Fitness Reads: Americans exercising less in 2013, take the 'work' out of working out

Read about how Americans are getting less exercise this year versus last and how to take the work out of working out.

What did the SNEWS team read this week that other industry insiders might find interesting? Read on to find out!

  • 2013 was off to a good start for some fitness retailers, as shown by our annual FitBiz Report. But we might need to do more to motivate our customers and customers-to-be. This Huffington Post story reports that Americans are exercising less in 2013 than they were in 2012, both in the aerobic and strength categories. In a Gallup Pool conducted in April 2013, 52.4 percent of Americans said they exercised for at least a half hour three days a week; in April 2012, 53.9 percent of Americans said they exercised with the same frequency.
  • That fact that we’re exercising less this spring isn’t a total surprise. According to this CBS story, the Centers for Disease Control and Prevention found that 80 percent of Americans aren’t getting the recommended amount of exercise. The CDC formed its conclusion after collecting data from more than 450,000 U.S. adults (aged 18 and older). The recommended amount isn’t even that high: 2.5 hours of moderate intensity aerobic exercise — or one hour and 15 minutes of vigorous intensity exercise — per week.
  • Here’s yet another reason to get more female customers to start exercising: According to this Times of India story, exercise helps women fight osteoporosis. According to the Centers for Disease Control and Prevention, more than 4.5 million women aged 50 and older have osteoporosis of the hip. The best exercises, the article said, were balance and strength training.
  • A few retailers we contacted for our FitBiz Report said that they’re seeing increased commercial sales by outfitting senior housing complexes and nursing homes. Although data shows that working out can ease symptoms of depression, this PsychCentral article said that seniors who work out alone don’t get that benefit. So if you’re one of the retailers who’s setting up these facilities, perhaps suggest buddy exercises residents could do together.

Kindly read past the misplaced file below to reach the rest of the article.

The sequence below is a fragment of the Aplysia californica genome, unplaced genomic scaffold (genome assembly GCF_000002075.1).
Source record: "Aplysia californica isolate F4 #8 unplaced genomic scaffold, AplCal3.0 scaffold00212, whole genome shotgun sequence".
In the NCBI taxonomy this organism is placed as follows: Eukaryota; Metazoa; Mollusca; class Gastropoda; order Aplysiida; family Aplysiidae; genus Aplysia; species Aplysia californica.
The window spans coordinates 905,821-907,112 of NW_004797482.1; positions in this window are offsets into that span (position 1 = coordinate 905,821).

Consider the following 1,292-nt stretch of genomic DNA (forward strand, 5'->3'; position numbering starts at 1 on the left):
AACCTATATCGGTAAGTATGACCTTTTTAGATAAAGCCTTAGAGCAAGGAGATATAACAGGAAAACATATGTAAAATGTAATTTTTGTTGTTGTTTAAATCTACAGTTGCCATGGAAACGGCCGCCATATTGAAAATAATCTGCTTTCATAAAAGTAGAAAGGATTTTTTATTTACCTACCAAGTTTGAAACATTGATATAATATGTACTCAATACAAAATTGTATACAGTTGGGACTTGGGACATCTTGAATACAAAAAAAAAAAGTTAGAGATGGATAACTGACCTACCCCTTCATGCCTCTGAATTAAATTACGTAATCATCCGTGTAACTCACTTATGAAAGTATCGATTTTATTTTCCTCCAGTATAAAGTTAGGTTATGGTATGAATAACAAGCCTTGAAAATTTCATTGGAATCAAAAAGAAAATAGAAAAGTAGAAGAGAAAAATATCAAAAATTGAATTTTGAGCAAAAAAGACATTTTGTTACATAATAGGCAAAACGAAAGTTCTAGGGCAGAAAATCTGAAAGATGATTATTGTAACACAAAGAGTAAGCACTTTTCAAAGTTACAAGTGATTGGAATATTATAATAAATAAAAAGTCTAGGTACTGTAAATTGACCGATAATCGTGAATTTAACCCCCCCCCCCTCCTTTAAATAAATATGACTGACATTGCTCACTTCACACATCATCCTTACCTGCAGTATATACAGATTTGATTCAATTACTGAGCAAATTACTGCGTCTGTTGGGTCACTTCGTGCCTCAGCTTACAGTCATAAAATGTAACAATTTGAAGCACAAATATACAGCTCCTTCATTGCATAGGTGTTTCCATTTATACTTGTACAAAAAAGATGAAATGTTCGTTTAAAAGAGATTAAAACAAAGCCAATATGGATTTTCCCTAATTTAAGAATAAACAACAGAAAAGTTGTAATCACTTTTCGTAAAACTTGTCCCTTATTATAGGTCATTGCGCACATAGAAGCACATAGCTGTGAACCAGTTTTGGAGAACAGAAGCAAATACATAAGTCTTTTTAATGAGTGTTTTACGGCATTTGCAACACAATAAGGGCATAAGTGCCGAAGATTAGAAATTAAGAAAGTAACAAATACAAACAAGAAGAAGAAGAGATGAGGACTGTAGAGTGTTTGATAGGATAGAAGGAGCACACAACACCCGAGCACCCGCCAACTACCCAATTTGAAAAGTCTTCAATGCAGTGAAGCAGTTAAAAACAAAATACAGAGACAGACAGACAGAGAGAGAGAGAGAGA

• A few weeks back, we told you how regular exercise helped offset brain damage done by alcohol. That’s not the only good exercise does for the brain, according to this Chicago Tribune story. It reports that exercise helps prevent brain degeneration like dementia, Alzheimer’s and mild cognitive impairment, which is most often a precursor to Alzheimer’s. Another reason to get those seniors and baby boomers exercising.
  • The outdoor industry is starting to understand the benefits of CrossFit-like workouts. We’ve been hearing an awful lot about mountain athletes cross training for better performance by doing things like functional training and CrossFit-like workouts. Even big companies like Inov-8 and now The North Face are developing products for these workouts, which can shred a normal pair of running shoes. Check out this YouTube video for a workout for mountain climbers and see what accessories these folks will need for their workouts.
  • We’d always heard the old adage: Couples who pray together, stay together — but turns out, it’s “couples who run together, have fun together and subsequently stay together.” According to this Brooks blog post, couples reported more bedroom time after running five or more miles together. Plus, they had more communication, solved problems and just generally got warm and cozy toward one another. His and hers treadmills, anyone?
  • Let’s make a pact: Let’s stop calling it “working out” and start calling it “playing.” Nobody wants to be all work and no play. This Canada AM story reports different ways we can take the work out of exercise and infuse it with fun, by doing things like hula hooping and roller blading and other stuff we did as kids. We know there are weighted hula hoops on the market, we’ve seen them at IHRSA, but tell us some of your favorite products for having fun with exercise!
  • Speaking of having fun while getting fit, Impact Fitness, a website that offers fun, instructional videos and nutrition and fitness information, is looking for funny videos for its Facebook fan page. Check out this story for more information.
  • If yoga can help us look anything like Jennifer Aniston, we need to stop putting off that 6 a.m. class and start being more devoted. This story features Aniston’s 20-year romance with yoga and how it’s helped her be more toned, centered and navigate all the rough times in her life. That’s it. We start yoga tomorrow morning.

Did you read anything interesting this weekend? Send it to us because we want to check it out!